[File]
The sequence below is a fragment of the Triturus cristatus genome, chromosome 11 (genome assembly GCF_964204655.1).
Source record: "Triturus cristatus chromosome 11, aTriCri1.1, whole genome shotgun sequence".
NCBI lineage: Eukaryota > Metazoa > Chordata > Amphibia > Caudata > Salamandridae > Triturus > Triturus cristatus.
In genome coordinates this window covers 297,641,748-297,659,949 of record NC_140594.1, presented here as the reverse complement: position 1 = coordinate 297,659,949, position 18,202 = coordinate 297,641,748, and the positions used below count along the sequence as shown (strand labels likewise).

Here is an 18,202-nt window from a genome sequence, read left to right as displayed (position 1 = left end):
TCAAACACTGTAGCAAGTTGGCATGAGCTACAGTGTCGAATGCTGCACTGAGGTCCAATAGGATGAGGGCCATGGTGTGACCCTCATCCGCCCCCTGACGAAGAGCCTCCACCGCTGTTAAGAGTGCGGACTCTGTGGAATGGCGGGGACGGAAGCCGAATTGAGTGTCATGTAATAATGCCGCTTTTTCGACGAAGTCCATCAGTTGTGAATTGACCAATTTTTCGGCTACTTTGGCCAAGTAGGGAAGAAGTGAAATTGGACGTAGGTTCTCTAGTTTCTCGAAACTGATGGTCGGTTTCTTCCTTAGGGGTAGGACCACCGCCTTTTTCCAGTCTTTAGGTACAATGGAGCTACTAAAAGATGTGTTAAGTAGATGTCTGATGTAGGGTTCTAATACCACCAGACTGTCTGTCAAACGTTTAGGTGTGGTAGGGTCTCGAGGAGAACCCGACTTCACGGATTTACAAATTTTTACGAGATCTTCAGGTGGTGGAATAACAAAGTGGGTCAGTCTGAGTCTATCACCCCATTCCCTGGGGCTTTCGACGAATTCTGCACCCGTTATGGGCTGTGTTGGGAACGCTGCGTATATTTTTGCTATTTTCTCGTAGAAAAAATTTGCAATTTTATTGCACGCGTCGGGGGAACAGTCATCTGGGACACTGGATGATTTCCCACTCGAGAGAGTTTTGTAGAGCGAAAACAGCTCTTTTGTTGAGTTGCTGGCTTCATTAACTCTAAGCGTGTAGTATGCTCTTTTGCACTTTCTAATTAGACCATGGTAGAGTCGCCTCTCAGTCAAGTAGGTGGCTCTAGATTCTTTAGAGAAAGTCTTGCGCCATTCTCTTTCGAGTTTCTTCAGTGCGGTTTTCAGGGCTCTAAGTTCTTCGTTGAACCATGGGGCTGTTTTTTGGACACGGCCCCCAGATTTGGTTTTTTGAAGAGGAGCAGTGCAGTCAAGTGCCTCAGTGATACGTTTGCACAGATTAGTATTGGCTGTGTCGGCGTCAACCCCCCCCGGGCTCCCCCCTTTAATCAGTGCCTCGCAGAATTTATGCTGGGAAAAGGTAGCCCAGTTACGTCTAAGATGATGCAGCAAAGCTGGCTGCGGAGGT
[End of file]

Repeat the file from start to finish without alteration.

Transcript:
The sequence below is a fragment of the Triturus cristatus genome, chromosome 11 (genome assembly GCF_964204655.1).
Source record: "Triturus cristatus chromosome 11, aTriCri1.1, whole genome shotgun sequence".
NCBI lineage: Eukaryota > Metazoa > Chordata > Amphibia > Caudata > Salamandridae > Triturus > Triturus cristatus.
In genome coordinates this window covers 297,641,748-297,659,949 of record NC_140594.1, presented here as the reverse complement: position 1 = coordinate 297,659,949, position 18,202 = coordinate 297,641,748, and the positions used below count along the sequence as shown (strand labels likewise).

Here is an 18,202-nt window from a genome sequence, read left to right as displayed (position 1 = left end):
TCAAACACTGTAGCAAGTTGGCATGAGCTACAGTGTCGAATGCTGCACTGAGGTCCAATAGGATGAGGGCCATGGTGTGACCCTCATCCGCCCCCTGACGAAGAGCCTCCACCGCTGTTAAGAGTGCGGACTCTGTGGAATGGCGGGGACGGAAGCCGAATTGAGTGTCATGTAATAATGCCGCTTTTTCGACGAAGTCCATCAGTTGTGAATTGACCAATTTTTCGGCTACTTTGGCCAAGTAGGGAAGAAGTGAAATTGGACGTAGGTTCTCTAGTTTCTCGAAACTGATGGTCGGTTTCTTCCTTAGGGGTAGGACCACCGCCTTTTTCCAGTCTTTAGGTACAATGGAGCTACTAAAAGATGTGTTAAGTAGATGTCTGATGTAGGGTTCTAATACCACCAGACTGTCTGTCAAACGTTTAGGTGTGGTAGGGTCTCGAGGAGAACCCGACTTCACGGATTTACAAATTTTTACGAGATCTTCAGGTGGTGGAATAACAAAGTGGGTCAGTCTGAGTCTATCACCCCATTCCCTGGGGCTTTCGACGAATTCTGCACCCGTTATGGGCTGTGTTGGGAACGCTGCGTATATTTTTGCTATTTTCTCGTAGAAAAAATTTGCAATTTTATTGCACGCGTCGGGGGAACAGTCATCTGGGACACTGGATGATTTCCCACTCGAGAGAGTTTTGTAGAGCGAAAACAGCTCTTTTGTTGAGTTGCTGGCTTCATTAACTCTAAGCGTGTAGTATGCTCTTTTGCACTTTCTAATTAGACCATGGTAGAGTCGCCTCTCAGTCAAGTAGGTGGCTCTAGATTCTTTAGAGAAAGTCTTGCGCCATTCTCTTTCGAGTTTCTTCAGTGCGGTTTTCAGGGCTCTAAGTTCTTCGTTGAACCATGGGGCTGTTTTTTGGACACGGCCCCCAGATTTGGTTTTTTGAAGAGGAGCAGTGCAGTCAAGTGCCTCAGTGATACGTTTGCACAGATTAGTATTGGCTGTGTCGGCGTCAACCCCCCCCGGGCTCCCCCCTTTAATCAGTGCCTCGCAGAATTTATGCTGGGAAAAGGTAGCCCAGTTACGTCTAAGATGATGCAGCAAAGCTGGCTGCGGAGGT